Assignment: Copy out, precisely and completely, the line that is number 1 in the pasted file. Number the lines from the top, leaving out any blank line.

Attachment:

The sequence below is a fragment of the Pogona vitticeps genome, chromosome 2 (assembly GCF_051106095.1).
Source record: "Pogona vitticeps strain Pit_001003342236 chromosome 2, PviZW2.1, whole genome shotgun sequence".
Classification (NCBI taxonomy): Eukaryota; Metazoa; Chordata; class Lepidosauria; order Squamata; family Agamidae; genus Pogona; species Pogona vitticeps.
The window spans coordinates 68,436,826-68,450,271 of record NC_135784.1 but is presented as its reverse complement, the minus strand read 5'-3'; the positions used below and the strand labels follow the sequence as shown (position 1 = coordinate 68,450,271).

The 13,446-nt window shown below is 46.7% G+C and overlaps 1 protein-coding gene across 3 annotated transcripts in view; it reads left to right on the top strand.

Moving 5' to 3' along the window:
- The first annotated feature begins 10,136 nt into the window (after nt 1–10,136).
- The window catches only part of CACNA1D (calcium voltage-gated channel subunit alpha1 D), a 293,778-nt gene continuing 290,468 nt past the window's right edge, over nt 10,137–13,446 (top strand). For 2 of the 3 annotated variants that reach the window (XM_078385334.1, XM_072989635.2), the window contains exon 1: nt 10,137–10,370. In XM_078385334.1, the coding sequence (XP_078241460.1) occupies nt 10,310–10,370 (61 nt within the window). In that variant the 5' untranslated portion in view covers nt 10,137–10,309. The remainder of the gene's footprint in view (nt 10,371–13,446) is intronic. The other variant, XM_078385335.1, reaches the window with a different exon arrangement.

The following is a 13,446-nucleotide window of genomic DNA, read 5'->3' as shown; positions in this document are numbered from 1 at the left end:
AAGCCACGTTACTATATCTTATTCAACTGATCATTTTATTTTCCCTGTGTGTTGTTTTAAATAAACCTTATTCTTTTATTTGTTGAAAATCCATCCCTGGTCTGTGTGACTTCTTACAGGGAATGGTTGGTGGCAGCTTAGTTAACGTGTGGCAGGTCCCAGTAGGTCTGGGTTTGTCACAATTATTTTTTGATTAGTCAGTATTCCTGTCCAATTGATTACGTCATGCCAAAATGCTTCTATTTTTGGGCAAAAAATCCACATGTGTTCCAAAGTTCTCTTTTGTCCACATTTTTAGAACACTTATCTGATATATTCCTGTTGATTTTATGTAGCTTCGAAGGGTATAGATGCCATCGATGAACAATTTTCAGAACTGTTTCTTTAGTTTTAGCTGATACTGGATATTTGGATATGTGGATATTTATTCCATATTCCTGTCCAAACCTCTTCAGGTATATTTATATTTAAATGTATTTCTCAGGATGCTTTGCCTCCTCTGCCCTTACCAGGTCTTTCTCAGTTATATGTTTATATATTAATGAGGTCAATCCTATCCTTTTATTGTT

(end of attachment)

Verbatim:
The sequence below is a fragment of the Pogona vitticeps genome, chromosome 2 (assembly GCF_051106095.1).